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Brian O'Shea

Brian O

 

Outline of work:

As a Social Psychologist, I critique existing measures used to estimate automatic/implicit biases (e.g., prejudice towards other races). I have designed two new implicit measures which I have demonstrated provide useful advantages over the current “gold standard” implicit tasks. I also use “big data” to explain factors that exacerbate prejudice (e.g., disease rates/segregation) towards stigmatised groups (e.g., immigrants/minorities) both across and within countries/cultures. I completed an International Psychology BA at the National University of Ireland, Galway and the University of Ottawa. I also hold an MSc in Social and Cultural Psychology from the London School of Economics and Political Science. During my PhD at the University of Warwick, I built collaborative links with the world’s largest online virtual laboratory, Project Implicit (Harvard University and the University of Florida).

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Research Interests:

Implicit Cognition (e.g., Implicit Association Test, Single Target IAT, Implicit Relational Assessment Procedure, Go/No-Go Association Task & the Simple Implicit Procedure).

Physiological Measurement (e.g., Electrodermal Activity, Facial Electromyography & Electrocardiogram).

Parasite Stress Theory and System Justification Theory.

Intergroup Relations (e.g., contact hypothesis).


Peer Reviewed Publications:

  • O’Shea, B., Watson D. G., & Brown, G. D. A. (2016). Measuring Implicit Attitudes: A Positive Framing Bias Flaw in the Implicit Relational Assessment Procedure (IRAP) Psychological Assessment, 28, 158-170.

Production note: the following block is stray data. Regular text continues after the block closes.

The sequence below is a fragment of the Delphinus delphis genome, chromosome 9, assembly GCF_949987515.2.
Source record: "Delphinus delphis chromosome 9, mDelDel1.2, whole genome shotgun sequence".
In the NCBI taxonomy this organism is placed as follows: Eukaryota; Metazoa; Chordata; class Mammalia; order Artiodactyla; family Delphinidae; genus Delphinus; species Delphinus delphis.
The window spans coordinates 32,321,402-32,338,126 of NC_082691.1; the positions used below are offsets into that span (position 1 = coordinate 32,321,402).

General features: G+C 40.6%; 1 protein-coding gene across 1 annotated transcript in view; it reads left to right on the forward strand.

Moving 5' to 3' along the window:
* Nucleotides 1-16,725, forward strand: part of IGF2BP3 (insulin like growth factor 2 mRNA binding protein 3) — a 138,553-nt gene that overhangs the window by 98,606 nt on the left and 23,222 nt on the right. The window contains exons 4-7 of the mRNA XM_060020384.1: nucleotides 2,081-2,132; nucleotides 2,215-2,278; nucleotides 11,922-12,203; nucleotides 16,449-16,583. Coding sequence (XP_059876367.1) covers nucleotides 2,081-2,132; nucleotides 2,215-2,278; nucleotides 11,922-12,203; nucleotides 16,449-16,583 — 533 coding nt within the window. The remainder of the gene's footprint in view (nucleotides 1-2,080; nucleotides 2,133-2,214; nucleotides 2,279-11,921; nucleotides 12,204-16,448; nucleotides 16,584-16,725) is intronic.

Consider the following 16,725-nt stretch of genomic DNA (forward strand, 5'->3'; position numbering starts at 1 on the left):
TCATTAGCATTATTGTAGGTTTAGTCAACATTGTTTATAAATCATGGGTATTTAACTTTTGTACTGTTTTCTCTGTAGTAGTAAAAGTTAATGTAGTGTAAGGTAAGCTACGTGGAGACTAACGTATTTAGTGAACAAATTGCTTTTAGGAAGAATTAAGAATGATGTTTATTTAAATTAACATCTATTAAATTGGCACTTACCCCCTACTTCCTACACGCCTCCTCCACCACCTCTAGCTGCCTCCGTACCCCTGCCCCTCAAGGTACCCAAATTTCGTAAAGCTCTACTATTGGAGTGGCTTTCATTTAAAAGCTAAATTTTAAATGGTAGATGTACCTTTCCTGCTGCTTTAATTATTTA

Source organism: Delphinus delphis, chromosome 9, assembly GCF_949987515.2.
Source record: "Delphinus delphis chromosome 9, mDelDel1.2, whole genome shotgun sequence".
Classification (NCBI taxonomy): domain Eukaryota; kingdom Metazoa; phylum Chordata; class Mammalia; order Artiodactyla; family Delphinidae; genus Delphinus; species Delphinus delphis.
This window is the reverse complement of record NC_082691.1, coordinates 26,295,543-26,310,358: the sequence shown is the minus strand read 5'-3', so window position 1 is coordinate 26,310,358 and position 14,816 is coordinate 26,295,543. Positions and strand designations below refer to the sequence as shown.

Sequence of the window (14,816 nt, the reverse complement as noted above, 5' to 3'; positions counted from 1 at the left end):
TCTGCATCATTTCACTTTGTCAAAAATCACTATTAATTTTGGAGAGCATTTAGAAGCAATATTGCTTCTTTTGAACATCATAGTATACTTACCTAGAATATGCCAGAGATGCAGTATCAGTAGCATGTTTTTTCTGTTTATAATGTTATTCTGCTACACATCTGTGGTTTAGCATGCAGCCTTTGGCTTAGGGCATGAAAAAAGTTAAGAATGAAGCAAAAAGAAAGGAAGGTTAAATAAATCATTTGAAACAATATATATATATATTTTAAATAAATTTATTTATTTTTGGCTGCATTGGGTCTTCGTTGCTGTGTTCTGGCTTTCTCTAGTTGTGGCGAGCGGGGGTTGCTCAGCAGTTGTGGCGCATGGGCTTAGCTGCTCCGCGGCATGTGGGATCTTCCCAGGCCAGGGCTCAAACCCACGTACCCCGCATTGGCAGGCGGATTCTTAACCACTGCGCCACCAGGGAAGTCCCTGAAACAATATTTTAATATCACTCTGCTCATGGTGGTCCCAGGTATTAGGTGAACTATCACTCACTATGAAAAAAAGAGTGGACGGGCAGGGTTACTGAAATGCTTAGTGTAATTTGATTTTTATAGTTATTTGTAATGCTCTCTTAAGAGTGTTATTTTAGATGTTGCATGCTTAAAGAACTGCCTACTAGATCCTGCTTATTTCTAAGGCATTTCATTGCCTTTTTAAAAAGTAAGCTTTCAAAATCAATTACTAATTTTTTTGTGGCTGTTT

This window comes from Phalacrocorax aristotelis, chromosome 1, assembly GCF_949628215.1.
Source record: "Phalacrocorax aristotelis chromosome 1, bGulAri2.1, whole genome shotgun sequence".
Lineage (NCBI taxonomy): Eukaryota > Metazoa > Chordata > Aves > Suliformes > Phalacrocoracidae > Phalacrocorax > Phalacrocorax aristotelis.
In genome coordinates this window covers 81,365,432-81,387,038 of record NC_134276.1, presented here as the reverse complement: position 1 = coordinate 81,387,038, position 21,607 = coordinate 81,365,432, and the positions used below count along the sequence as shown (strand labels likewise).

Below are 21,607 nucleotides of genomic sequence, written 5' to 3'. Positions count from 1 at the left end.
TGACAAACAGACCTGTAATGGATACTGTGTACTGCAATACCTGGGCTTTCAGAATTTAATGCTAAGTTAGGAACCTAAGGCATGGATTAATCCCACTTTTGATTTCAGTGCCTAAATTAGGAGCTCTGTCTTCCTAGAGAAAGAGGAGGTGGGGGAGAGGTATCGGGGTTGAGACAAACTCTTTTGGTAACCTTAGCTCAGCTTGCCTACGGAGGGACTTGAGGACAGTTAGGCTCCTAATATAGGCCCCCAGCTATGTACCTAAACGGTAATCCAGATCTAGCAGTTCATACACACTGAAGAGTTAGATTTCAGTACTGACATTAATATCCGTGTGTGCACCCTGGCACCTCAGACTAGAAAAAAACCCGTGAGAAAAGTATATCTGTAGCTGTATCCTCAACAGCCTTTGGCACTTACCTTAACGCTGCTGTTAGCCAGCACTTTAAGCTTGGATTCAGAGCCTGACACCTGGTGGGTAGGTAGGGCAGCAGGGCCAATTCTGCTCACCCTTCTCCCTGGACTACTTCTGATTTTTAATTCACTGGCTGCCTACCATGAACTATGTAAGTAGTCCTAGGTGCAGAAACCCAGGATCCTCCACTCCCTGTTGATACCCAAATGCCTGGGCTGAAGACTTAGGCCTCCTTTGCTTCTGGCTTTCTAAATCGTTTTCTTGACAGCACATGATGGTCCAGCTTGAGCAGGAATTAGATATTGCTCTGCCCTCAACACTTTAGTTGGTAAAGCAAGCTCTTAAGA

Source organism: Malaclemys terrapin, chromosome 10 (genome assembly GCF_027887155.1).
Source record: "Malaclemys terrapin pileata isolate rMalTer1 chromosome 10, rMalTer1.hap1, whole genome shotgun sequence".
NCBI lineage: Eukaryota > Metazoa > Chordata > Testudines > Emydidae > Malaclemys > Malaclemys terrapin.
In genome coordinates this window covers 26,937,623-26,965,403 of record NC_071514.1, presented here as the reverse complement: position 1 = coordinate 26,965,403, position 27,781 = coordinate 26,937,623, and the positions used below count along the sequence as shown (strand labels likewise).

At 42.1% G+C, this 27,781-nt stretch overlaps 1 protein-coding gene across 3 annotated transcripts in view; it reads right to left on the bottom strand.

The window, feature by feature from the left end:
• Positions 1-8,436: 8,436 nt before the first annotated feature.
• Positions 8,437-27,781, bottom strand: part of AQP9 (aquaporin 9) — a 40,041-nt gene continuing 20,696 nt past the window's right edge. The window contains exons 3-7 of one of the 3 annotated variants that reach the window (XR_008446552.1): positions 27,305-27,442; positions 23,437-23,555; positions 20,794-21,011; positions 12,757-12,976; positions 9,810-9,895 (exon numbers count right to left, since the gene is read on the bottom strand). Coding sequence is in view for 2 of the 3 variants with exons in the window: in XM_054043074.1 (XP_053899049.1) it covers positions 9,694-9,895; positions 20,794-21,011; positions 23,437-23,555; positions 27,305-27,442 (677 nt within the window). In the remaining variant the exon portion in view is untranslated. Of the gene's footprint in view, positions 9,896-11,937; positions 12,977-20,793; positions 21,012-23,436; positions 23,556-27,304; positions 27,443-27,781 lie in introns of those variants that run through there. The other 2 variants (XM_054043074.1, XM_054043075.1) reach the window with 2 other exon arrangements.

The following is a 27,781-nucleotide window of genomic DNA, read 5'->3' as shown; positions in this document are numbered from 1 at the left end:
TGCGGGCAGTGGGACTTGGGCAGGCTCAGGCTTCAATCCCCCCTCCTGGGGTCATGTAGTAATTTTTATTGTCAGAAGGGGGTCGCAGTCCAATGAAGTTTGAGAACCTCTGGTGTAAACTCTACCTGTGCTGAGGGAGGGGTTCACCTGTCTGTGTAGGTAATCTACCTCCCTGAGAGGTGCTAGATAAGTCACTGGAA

• O’Shea, B. (2016). Parasites and their implications for social and cultural psychology. PSYPAG Quarterly, 99, 30-34.
  • O’Shea, B. (2015). Capitalism versus a new economic model: Implicit and explicit attitudes of protesters and bankers. Social Movement Studies, 14, 311-330.


Oral Presentations:

  • O’Shea, B., Fincher, C. L., Watson D. G, & Brown, G. D. A. (July, 2017). Conservatism religion and prejudice: Is parasite stress the ultimate cause? Talk presented at the 18th General Meeting of the European Assocaiton of Social Psychology (EASP), Granada, Spain.

  • O’Shea, B. (July, 2017). Rising Researcher Award Presentation. Invited to present at the PSYPAG Conference, Northumbria University, Newcastle, UK.

  • O’Shea, B., Watson D. G, & Brown, G. D. A. (November, 2016). Positivity biases in absolute implicit measures. Invited to present at Project Implicit, University of Florida, Gainesville, USA.

  • O’Shea, B., Fincher, C. L., Watson D. G, & Brown, G. D. A. (September, 2016). Parasites and system justification theory: What is the connection? Invited to present at the Jost Lab, New York University, New York, USA.

  • O’Shea, B., De Houwer, J., Watson D. G, & Brown, G. D. A. (September, 2016). Advancing our understanding of absolute implicit measures. Invited to present at the Implicit Cognition Lab, Harvard University, Cambridge, USA.

  • O’Shea, B., Fincher, C. L., Watson D. G, & Brown, G. D. A. (June, 2016). Can diseases make you prejudiced? Three Minute Thesis Finalist at the University of Warwick, Coventry, UK.

  • O’Shea, B., Fincher, C. L., Watson D. G, & Brown, G. D. A. (January, 2016). Infectious Disease Prevalence Predicts Increased Implicit and Explicit Prejudice. Talk presented at the Society for Personality and Social Psychology (SPSP) in San Diego, USA. (Only 13% accepted).